We’re still very good at designing complex, high-value-add manufacturing processes that trade bodies for machines in order to improve quality and reduce cost. The shoe factory that a client of mine recently opened in Portland, Oregon doesn’t look anything like the factories in China that most shoe companies buy from.

    And as I look at the stuff sitting on my desk as I’m writing this, the computers are made in Asia, but the heart of my desktop stereo was manufactured in Boulder, Colorado and Skokie, Illinois.

  41. 41
  42. 42
    WereBear says:

    @roshan: Woo hoo. Soon we’ll be hosing dead homeless off the streets, too.

  43. 43
    burnspbesq says:

    @Omnes Omnibus:

    A number of things will cause some companies to rethink their supply chain and sourcing strategies.

    If speed to market is a key to your business plan, you can’t manufacture in China. H&M and Zara, whose business models rely on rapid changes in product mix (and boast of being able to go from a design sketch to a finished product in 28 days) don’t source from Asia because it takes too long to get goods to market from there.

    Transportation cost is a factor. When the price of oil spiked from $70/bbl to $140/bbl a few years ago, the cost of moving a standard cargo container from Shanghai to Rotterdam tripled. That got people’s attention. Wage costs may be higher in Romania than in China, but the cost of moving a container by rail from Bucharest to your European distribution center is a fraction of what it costs to get it there from China, Bangladesh, or Indonesia.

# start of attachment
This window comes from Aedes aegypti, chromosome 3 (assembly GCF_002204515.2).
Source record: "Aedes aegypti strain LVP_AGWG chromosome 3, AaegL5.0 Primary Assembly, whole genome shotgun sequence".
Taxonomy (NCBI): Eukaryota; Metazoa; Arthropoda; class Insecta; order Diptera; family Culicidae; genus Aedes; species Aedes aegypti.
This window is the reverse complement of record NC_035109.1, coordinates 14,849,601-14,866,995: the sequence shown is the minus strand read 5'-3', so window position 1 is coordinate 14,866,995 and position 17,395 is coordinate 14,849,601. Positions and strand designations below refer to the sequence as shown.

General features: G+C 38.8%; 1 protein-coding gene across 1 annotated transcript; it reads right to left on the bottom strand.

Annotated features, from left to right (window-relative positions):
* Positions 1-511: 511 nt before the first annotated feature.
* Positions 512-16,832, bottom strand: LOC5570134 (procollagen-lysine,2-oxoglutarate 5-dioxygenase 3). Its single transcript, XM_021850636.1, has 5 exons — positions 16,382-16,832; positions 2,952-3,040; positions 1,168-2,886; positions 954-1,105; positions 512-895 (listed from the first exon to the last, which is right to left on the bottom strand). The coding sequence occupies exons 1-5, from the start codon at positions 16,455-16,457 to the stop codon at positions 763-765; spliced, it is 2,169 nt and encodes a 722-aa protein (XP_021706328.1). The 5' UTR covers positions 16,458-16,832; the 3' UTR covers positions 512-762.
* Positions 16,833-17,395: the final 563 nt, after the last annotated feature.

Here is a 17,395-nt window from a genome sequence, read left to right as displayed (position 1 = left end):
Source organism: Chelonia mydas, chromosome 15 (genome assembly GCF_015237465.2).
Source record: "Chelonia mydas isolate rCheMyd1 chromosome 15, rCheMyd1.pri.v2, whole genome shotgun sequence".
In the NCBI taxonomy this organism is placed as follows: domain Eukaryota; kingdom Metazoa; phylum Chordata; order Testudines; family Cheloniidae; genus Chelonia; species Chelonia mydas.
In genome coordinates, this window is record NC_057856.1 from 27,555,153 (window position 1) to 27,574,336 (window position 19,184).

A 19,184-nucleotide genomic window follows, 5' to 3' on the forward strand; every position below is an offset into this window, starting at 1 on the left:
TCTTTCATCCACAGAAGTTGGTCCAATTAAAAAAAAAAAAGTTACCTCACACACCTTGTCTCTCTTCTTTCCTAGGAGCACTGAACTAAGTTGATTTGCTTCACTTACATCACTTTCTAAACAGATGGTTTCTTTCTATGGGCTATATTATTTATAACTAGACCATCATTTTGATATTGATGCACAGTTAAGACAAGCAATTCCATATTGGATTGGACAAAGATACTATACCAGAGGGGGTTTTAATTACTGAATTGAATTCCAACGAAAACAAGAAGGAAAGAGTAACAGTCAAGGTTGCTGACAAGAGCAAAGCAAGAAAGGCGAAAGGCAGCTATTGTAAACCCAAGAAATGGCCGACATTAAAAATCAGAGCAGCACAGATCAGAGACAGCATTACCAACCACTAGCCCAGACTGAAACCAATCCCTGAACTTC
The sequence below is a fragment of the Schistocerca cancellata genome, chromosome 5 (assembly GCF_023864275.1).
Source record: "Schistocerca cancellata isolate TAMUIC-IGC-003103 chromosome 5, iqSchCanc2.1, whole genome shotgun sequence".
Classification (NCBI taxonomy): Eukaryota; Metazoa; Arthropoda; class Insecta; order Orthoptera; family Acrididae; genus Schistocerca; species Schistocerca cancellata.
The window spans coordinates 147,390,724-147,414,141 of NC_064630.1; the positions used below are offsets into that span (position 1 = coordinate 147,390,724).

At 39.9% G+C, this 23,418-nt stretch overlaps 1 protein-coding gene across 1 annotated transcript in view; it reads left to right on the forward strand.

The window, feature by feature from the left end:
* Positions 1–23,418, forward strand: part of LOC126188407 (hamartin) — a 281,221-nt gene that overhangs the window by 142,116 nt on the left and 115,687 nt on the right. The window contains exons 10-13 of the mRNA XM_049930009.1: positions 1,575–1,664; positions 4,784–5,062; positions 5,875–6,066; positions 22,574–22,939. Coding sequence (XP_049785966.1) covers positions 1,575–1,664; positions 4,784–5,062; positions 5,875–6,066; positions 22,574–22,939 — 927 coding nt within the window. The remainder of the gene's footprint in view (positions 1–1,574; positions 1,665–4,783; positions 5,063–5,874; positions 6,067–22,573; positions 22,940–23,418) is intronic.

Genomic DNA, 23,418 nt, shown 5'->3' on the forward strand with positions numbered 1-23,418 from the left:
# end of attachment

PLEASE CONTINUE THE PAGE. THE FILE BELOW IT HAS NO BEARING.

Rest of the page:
Dock-workers unions have historically been among the most aggressive, and the West Coast unions have maneuevered their contracts so they expire at the worst possible time for shippers. When a strike closed the ports of Los Angeles and Long Beach a few years ago, it left America’s entire Christmas season sitting on the water for a couple of weeks.

    It all adds up – but I’m not sure it adds up to jobs coming back to the US from China. It may add up to jobs moving from China to Honduras.

  44. 44
    p.a. says:

    Infrastructure really is the way to go, at least to get some $$$ flowing down the pyramid. You can’t dig a hole or build a bridge from Bangalore. But please FSM let’s focus more on mass transit and alt energy than the Interstate Highway System.

  45. 45
    roshan says:

    The Food Industry can stand to restructure too. A majority of the fast food chains are dependent upon industrial farming which doesn’t necessarily lend to stable agricultural and environmental practices and is hostile to the independent farmer. A lot of the corn growers are shorted to feed the industrial animal farms which doesn’t generate as much income for the low level participants as much as the owners and the management. A lot of the Farmers Market folks need to be allowed into the local food chains to help keep profits and expenditures local rather than importing food into a community at low prices which in turn keeps the oil industry afloat.